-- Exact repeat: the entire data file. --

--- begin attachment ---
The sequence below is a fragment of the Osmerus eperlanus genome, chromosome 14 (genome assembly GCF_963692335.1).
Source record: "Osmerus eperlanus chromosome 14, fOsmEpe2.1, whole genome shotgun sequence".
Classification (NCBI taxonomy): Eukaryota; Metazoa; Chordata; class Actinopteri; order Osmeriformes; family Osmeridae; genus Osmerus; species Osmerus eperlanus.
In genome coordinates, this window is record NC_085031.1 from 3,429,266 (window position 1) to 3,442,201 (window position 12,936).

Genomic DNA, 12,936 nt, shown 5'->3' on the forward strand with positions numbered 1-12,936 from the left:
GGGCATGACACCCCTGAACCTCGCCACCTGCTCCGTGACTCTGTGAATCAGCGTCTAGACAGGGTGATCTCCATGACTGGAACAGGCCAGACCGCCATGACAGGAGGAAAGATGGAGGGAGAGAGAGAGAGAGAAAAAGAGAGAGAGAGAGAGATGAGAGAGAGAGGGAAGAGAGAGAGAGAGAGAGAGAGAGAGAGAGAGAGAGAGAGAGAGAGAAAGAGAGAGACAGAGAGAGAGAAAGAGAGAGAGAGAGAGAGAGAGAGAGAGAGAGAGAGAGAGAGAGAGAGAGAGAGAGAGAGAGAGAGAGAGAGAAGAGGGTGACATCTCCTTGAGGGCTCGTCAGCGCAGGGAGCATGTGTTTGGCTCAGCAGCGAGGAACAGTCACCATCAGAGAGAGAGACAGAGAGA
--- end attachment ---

The sequence below is a fragment of the Osmerus eperlanus genome, chromosome 14 (genome assembly GCF_963692335.1).
Source record: "Osmerus eperlanus chromosome 14, fOsmEpe2.1, whole genome shotgun sequence".
Classification (NCBI taxonomy): Eukaryota; Metazoa; Chordata; class Actinopteri; order Osmeriformes; family Osmeridae; genus Osmerus; species Osmerus eperlanus.
In genome coordinates, this window is record NC_085031.1 from 3,429,266 (window position 1) to 3,442,201 (window position 12,936).

Genomic DNA, 12,936 nt, shown 5'->3' on the forward strand with positions numbered 1-12,936 from the left:
GGGCATGACACCCCTGAACCTCGCCACCTGCTCCGTGACTCTGTGAATCAGCGTCTAGACAGGGTGATCTCCATGACTGGAACAGGCCAGACCGCCATGACAGGAGGAAAGATGGAGGGAGAGAGAGAGAGAGAAAAAGAGAGAGAGAGAGAGATGAGAGAGAGAGGGAAGAGAGAGAGAGAGAGAGAGAGAGAGAGAGAGAGAGAGAGAGAGAGAAAGAGAGAGACAGAGAGAGAGAAAGAGAGAGAGAGAGAGAGAGAGAGAGAGAGAGAGAGAGAGAGAGAGAGAGAGAGAGAGAGAGAGAGAGAGAGAAGAGGGTGACATCTCCTTGAGGGCTCGTCAGCGCAGGGAGCATGTGTTTGGCTCAGCAGCGAGGAACAGTCACCATCAGAGAGAGAGACAGAGAGA